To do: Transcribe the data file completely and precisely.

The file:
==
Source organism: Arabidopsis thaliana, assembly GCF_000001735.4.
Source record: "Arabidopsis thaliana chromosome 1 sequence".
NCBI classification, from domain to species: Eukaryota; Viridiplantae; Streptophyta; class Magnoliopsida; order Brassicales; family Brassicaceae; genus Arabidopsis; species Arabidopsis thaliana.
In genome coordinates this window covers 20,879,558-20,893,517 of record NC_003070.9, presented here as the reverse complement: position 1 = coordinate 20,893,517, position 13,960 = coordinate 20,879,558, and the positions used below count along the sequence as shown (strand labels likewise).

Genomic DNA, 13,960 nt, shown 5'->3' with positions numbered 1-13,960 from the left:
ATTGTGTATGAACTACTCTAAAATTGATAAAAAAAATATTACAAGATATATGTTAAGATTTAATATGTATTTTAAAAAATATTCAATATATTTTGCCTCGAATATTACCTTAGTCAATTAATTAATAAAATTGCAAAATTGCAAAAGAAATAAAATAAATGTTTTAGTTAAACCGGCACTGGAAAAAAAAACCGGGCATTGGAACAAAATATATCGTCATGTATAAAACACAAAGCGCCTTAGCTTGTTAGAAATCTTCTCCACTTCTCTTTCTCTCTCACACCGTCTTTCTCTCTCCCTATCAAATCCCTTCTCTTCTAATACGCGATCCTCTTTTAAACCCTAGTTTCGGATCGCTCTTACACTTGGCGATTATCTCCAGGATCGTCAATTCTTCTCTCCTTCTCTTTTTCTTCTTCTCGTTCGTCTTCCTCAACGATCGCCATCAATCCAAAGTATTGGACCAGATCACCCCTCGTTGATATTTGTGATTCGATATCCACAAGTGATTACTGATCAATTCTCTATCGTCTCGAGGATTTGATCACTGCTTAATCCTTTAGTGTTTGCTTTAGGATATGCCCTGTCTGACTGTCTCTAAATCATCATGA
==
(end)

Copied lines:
Source organism: Arabidopsis thaliana, assembly GCF_000001735.4.
Source record: "Arabidopsis thaliana chromosome 1 sequence".
NCBI classification, from domain to species: Eukaryota; Viridiplantae; Streptophyta; class Magnoliopsida; order Brassicales; family Brassicaceae; genus Arabidopsis; species Arabidopsis thaliana.
In genome coordinates this window covers 20,879,558-20,893,517 of record NC_003070.9, presented here as the reverse complement: position 1 = coordinate 20,893,517, position 13,960 = coordinate 20,879,558, and the positions used below count along the sequence as shown (strand labels likewise).

Genomic DNA, 13,960 nt, shown 5'->3' with positions numbered 1-13,960 from the left:
ATTGTGTATGAACTACTCTAAAATTGATAAAAAAAATATTACAAGATATATGTTAAGATTTAATATGTATTTTAAAAAATATTCAATATATTTTGCCTCGAATATTACCTTAGTCAATTAATTAATAAAATTGCAAAATTGCAAAAGAAATAAAATAAATGTTTTAGTTAAACCGGCACTGGAAAAAAAAACCGGGCATTGGAACAAAATATATCGTCATGTATAAAACACAAAGCGCCTTAGCTTGTTAGAAATCTTCTCCACTTCTCTTTCTCTCTCACACCGTCTTTCTCTCTCCCTATCAAATCCCTTCTCTTCTAATACGCGATCCTCTTTTAAACCCTAGTTTCGGATCGCTCTTACACTTGGCGATTATCTCCAGGATCGTCAATTCTTCTCTCCTTCTCTTTTTCTTCTTCTCGTTCGTCTTCCTCAACGATCGCCATCAATCCAAAGTATTGGACCAGATCACCCCTCGTTGATATTTGTGATTCGATATCCACAAGTGATTACTGATCAATTCTCTATCGTCTCGAGGATTTGATCACTGCTTAATCCTTTAGTGTTTGCTTTAGGATATGCCCTGTCTGACTGTCTCTAAATCATCATGA